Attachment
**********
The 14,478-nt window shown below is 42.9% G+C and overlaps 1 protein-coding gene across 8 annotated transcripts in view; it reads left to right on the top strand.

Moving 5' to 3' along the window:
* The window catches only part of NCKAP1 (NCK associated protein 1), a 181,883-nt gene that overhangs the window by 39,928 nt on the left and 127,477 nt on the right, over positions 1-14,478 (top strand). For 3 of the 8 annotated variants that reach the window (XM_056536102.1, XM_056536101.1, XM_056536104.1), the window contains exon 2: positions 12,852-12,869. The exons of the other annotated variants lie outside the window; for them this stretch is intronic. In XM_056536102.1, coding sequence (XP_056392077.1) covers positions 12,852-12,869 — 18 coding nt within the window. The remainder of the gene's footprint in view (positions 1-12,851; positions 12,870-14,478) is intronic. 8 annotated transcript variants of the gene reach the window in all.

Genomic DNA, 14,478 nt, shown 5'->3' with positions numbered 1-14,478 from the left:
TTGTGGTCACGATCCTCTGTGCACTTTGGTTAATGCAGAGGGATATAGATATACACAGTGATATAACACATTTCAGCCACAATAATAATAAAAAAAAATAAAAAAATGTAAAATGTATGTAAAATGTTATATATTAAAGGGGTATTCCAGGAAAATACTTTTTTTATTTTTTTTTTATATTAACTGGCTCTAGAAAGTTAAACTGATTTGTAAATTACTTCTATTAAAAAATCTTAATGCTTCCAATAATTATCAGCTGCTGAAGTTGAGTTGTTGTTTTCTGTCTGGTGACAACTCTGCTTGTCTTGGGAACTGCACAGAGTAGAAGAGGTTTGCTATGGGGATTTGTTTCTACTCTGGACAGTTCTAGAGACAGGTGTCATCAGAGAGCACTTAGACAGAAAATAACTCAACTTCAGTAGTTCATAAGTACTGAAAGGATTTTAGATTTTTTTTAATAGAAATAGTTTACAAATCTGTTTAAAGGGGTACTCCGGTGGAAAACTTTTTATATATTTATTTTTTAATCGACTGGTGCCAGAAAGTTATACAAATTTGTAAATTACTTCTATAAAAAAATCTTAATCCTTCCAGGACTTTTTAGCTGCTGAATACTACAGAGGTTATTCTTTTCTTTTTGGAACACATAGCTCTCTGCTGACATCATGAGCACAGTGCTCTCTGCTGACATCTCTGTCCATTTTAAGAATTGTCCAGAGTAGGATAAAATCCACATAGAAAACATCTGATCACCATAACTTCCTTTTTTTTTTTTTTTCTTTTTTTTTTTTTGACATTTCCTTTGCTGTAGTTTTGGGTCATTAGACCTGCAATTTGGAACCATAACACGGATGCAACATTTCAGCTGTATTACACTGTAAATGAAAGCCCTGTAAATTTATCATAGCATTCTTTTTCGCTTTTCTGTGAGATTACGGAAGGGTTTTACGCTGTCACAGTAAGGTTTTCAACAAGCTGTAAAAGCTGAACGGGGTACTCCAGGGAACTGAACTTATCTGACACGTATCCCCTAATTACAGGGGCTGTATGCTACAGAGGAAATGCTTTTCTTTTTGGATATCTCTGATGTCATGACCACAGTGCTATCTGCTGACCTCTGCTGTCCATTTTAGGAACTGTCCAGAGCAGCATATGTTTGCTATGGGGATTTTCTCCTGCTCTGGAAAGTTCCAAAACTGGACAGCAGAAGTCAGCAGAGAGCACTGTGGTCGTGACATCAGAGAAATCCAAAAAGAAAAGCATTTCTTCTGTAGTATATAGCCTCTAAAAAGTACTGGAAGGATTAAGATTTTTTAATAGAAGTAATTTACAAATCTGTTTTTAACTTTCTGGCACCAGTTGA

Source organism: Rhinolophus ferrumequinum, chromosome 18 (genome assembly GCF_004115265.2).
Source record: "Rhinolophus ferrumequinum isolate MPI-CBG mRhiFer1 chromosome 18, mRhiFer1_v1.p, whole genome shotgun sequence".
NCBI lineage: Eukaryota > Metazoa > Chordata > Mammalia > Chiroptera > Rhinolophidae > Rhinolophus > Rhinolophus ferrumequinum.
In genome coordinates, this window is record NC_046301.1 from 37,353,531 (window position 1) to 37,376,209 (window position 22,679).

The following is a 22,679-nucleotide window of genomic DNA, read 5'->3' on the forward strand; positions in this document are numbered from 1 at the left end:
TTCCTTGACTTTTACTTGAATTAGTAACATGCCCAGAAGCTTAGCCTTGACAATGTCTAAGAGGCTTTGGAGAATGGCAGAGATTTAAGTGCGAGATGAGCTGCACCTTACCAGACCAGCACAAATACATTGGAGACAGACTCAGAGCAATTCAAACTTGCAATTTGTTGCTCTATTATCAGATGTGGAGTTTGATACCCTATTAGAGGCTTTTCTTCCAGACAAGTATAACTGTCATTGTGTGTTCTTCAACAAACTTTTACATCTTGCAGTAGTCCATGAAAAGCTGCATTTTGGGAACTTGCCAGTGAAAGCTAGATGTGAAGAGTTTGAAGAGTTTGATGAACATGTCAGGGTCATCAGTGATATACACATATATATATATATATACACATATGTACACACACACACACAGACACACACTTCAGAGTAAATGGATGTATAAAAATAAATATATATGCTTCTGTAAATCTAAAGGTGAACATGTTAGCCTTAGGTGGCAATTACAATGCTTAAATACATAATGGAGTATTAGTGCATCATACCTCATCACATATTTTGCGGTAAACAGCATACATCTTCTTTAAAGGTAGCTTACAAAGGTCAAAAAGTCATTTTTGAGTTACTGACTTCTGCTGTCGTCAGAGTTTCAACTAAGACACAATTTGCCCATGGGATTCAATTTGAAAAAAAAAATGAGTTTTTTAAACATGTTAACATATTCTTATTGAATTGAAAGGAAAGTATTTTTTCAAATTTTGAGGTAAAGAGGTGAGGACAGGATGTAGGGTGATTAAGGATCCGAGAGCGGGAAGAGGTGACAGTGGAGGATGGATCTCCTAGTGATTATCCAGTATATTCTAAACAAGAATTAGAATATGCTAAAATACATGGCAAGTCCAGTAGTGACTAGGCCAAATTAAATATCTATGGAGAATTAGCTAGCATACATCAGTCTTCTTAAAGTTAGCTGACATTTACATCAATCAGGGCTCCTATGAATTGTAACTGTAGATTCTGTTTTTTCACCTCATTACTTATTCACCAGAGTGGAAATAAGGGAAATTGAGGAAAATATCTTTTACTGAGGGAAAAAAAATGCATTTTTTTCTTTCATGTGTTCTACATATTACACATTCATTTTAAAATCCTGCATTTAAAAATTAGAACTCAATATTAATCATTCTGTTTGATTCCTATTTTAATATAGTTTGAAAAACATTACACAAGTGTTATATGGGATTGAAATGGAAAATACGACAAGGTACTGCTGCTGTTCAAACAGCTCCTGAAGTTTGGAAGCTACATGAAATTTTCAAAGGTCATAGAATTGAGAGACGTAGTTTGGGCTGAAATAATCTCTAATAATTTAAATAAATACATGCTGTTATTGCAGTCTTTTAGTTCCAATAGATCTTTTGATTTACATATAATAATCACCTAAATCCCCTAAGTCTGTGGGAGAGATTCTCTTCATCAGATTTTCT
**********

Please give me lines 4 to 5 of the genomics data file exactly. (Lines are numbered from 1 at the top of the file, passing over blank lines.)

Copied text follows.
Genomic DNA, 14,478 nt, shown 5'->3' with positions numbered 1-14,478 from the left:
TTGTGGTCACGATCCTCTGTGCACTTTGGTTAATGCAGAGGGATATAGATATACACAGTGATATAACACATTTCAGCCACAATAATAATAAAAAAAAATAAAAAAATGTAAAATGTATGTAAAATGTTATATATTAAAGGGGTATTCCAGGAAAATACTTTTTTTATTTTTTTTTTATATTAACTGGCTCTAGAAAGTTAAACTGATTTGTAAATTACTTCTATTAAAAAATCTTAATGCTTCCAATAATTATCAGCTGCTGAAGTTGAGTTGTTGTTTTCTGTCTGGTGACAACTCTGCTTGTCTTGGGAACTGCACAGAGTAGAAGAGGTTTGCTATGGGGATTTGTTTCTACTCTGGACAGTTCTAGAGACAGGTGTCATCAGAGAGCACTTAGACAGAAAATAACTCAACTTCAGTAGTTCATAAGTACTGAAAGGATTTTAGATTTTTTTTAATAGAAATAGTTTACAAATCTGTTTAAAGGGGTACTCCGGTGGAAAACTTTTTATATATTTATTTTTTAATCGACTGGTGCCAGAAAGTTATACAAATTTGTAAATTACTTCTATAAAAAAATCTTAATCCTTCCAGGACTTTTTAGCTGCTGAATACTACAGAGGTTATTCTTTTCTTTTTGGAACACATAGCTCTCTGCTGACATCATGAGCACAGTGCTCTCTGCTGACATCTCTGTCCATTTTAAGAATTGTCCAGAGTAGGATAAAATCCACATAGAAAACATCTGATCACCATAACTTCCTTTTTTTTTTTTTTTCTTTTTTTTTTTTTGACATTTCCTTTGCTGTAGTTTTGGGTCATTAGACCTGCAATTTGGAACCATAACACGGATGCAACATTTCAGCTGTATTACACTGTAAATGAAAGCCCTGTAAATTTATCATAGCATTCTTTTTCGCTTTTCTGTGAGATTACGGAAGGGTTTTACGCTGTCACAGTAAGGTTTTCAACAAGCTGTAAAAGCTGAACGGGGTACTCCAGGGAACTGAACTTATCTGACACGTATCCCCTAATTACAGGGGCTGTATGCTACAGAGGAAATGCTTTTCTTTTTGGATATCTCTGATGTCATGACCACAGTGCTATCTGCTGACCTCTGCTGTCCATTTTAGGAACTGTCCAGAGCAGCATATGTTTGCTATGGGGATTTTCTCCTGCTCTGGAAAGTTCCAAAACTGGACAGCAGAAGTCAGCAGAGAGCACTGTGGTCGTGACATCAGAGAAATCCAAAAAGAAAAGCATTTCTTCTGTAGTATATAGCCTCTAAAAAGTACTGGAAGGATTAAGATTTTTTAATAGAAGTAATTTACAAATCTGTTTTTAACTTTCTGGCACCAGTTGA